“We’ve been very fortunate to have such a dedicated core of volunteers and last year, Anne Marie decided that since this was the 25th anniversary of the building of the museum on Niagara’s main campus, she’d make it special,” Koperski recalled. “She reached out to the original benefactors, which was really extraordinary, to thank them. But she also knew that we needed to look to the future, at the next generation.
“We need to start getting the 20- and 30-somethings involved,” she added. “We need to look at different kinds of events for younger people because they tend to get involved in things that are a little more interactive. Having a glass of wine while learning how to create an oil painting -- look how incredibly popular that’s become.
“We had our first Front Porch Party at the beginning of school this year, making use of our wonderful portico, and we had lawn games and a photo booth and people could make little bling cases and it was incredibly successful,” Koperski noted. “We need to start looking for simple, small events on an ongoing basis.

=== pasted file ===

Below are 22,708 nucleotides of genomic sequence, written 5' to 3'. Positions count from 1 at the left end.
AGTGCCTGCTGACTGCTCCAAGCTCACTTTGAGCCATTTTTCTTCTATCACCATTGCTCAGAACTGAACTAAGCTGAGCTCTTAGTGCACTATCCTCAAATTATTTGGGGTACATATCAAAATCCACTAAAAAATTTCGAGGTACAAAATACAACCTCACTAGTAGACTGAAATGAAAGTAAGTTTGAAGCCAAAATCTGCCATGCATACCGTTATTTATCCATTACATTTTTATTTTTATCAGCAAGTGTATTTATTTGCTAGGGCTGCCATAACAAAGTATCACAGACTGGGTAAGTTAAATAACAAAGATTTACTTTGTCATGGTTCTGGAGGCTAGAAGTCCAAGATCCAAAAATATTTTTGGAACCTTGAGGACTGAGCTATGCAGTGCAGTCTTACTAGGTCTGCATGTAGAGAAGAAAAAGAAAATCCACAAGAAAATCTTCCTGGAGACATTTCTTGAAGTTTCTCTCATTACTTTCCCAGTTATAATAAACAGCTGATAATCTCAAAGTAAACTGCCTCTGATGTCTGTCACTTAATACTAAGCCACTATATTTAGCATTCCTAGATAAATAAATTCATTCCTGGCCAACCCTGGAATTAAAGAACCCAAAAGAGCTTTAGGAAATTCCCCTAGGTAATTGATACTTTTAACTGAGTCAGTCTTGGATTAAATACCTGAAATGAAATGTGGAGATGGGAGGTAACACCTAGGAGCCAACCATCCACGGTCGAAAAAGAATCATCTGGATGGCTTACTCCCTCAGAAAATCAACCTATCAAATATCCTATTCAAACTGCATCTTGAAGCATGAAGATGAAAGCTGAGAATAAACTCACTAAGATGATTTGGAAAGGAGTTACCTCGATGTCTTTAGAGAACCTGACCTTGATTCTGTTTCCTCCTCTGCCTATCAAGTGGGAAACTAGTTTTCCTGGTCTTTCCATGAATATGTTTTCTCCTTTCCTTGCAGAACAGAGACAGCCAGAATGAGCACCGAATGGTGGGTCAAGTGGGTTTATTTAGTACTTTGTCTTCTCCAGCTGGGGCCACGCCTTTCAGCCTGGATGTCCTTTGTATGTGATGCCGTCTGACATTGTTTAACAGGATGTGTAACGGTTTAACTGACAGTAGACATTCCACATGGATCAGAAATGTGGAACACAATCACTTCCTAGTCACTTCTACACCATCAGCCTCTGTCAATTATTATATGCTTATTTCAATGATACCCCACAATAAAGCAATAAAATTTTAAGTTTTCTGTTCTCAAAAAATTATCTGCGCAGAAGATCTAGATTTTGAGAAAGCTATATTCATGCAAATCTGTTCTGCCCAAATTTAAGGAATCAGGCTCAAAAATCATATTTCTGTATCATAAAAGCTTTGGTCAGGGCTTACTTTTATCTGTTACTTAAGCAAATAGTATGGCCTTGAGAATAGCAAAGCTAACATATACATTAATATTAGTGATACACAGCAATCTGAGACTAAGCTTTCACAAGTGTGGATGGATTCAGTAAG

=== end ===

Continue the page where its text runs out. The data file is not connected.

“After the gala, our committee will be taking a lot of time brainstorming on other ways we can encourage younger people to get involved,” she said.
A little more than 20,000 patrons visited the CAM last year. The museum has approximately 5,600 pieces in its collection now, but the vast majority are in storage -- not at all unusual for an art museum, Koperski noted.
“Most museums don’t have more than 2 percent of their collections out at any one time,” she said. “But we change our exhibits on a regular basis and we have seven galleries. We rotate pieces every three months, so if someone were to come in every three months, they’d certainly see something new!”
Castellani Art Museum
Niagara University campus
5795 Lewiston Road, Lewiston
Open 11 a.m. to 5 p.m., Tues.-Sat., and 1 to 5 p.m. Sun. Follows NU holiday calendar, but is open through the summer.
Admission: Free, but donations gladly accepted.
Info: 286-8200 or www.castellaniartmuseum.org